Sentis was engaged in 2019 by Unitywater, a major water utility company in Queensland that had recently undergone significant structural changes. Unitywater provides round-the-clock service across the Moreton Bay, Noosa, and the Sunshine Coast regions. Whether they’re providing water and sewerage services or responding to emergencies, Unitywater’s purpose remains the same: to keep communities healthy and safe.
To strengthen Unitywater’s approach to the management of high-risk activities through an in-depth review of all incidents that had serious injury or fatality potential (SIFp) (also known as hi-potential near misses).
To understand the causes of these SIF potential events and improve the management of Unitywater’s high-risk activities and safety culture, Sentis reviewed all incidents and hazards reported that occurred over a two-year period.
Applying a holistic safety lens, our experts analysed over 650+ incidents and near misses as well as over 1000 hazards using our Meta Incident Analysis® (MIA) methodology.
The determination of whether an incident can be classified as a SIF potential incident requires a calibrated decision tree and a thorough understanding of the risk context in which the work is undertaken.
As part of this analysis the enablement of critical controls for each incident was also explored. Controls are important for the prevention of incidents and are an act, object or system intended to prevent or mitigate an unwanted event.
As a result of this analytical process, several results, learnings and recommendations were provided to Unitywater as outlined below.
Categorisation of incidents
Risk matrix approach to internal rating of severity potential underplays the real risk, which means many incidents fly under the radar.
On the flip side, several incidents may have been over-emphasised or attracted unwanted attention and/or investigation depth.
The analysis also uncovered some interesting yearly trends.
- 1.0% reduction in work hours year on year.
- 7.5% reduction in recordable incidents (‘vehicle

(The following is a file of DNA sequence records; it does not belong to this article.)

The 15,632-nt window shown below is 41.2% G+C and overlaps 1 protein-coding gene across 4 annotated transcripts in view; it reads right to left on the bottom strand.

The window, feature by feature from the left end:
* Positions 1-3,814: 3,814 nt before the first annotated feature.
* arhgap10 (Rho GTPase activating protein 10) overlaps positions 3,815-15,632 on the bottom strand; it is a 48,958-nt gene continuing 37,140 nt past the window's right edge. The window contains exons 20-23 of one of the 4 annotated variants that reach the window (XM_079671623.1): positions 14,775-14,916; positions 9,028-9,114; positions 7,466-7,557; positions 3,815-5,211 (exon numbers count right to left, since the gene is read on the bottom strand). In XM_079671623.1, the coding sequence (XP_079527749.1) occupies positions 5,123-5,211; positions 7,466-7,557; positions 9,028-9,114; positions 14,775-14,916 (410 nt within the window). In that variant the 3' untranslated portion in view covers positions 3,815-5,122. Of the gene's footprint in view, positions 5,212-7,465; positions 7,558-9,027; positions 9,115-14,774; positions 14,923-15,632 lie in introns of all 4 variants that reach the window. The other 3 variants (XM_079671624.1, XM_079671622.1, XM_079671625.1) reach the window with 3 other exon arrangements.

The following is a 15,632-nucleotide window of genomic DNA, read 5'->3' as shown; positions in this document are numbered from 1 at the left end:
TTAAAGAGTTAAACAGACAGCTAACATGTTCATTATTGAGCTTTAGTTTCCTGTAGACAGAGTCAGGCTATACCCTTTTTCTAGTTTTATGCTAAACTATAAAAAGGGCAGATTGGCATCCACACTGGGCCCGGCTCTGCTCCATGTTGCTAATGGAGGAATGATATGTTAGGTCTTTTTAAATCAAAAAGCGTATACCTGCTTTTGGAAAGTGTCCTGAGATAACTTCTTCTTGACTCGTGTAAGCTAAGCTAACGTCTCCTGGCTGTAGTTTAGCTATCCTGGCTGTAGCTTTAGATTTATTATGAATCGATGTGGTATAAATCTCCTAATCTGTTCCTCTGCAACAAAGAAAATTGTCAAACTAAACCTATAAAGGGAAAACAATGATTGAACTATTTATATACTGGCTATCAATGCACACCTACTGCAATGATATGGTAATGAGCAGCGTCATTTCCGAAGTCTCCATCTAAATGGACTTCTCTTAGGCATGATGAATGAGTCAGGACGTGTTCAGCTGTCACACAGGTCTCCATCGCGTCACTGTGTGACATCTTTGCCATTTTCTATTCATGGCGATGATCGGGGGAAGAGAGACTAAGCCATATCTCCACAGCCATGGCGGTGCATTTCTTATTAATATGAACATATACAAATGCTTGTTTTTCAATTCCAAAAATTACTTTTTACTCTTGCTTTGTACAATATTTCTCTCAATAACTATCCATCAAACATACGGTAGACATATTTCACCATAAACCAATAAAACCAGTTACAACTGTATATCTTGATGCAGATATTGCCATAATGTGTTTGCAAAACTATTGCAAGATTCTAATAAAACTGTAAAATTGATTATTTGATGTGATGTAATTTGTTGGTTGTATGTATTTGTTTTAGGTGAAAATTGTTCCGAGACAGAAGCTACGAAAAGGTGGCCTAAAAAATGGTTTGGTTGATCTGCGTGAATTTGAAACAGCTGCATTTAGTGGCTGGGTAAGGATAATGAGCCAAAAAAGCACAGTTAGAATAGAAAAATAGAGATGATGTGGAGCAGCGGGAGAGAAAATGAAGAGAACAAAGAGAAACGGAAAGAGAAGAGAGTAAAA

incident’ and ‘injury’ event categories) year on year.
- 7.0% increase in near misses reported year on year
(note 32% of SIFp incidents were categorised as ‘near miss’).
- 34.2% reduction in SIFp Incident Exposure year
on year, demonstrating ROI on safety initiatives.
Unintended operator errors accounted for 55% on average across all SIFp incidents (slips, lapses or mistakes, rather than intentional workarounds).
30% of human error factors attributed to worker being in “auto-pilot” (The task was performed from habit without conscious thought).
32% of incidents contributed to by operational non-responsiveness to known past exposures.
Quality of risk assessments contributed to 28% of incidents.
Plant & equipment design (safety in design) and maintenance vigilance were key factors in 22% of incidents.
Refine reporting and incident classification, including a new high-potential category.
Enable the frontline
Improve understanding of critical controls and engagement of crews in high-risk work.
Leadership capability and involvement
Strengthen capacity, capability and role clarity for operational leadership roles.
Introduce leading indicators for improving and assuring critical control management.
Informed by these findings, Unitywater has initiated a long-term and shorter-term approach to their safety strategy. In the immediate future, they’ve expeditated their focus on strengthening critical controls in the most prevalent high-risk activities. This also involves strengthening safety leadership.
Unitywater has improved their safety culture maturity to Public Compliance from Counterproductive, reengaging stakeholders and transforming their culture from unhelpful to constructive. We’re looking forward to continuing our positive partnership and helping strengthen their safety processes and mindsets into the future.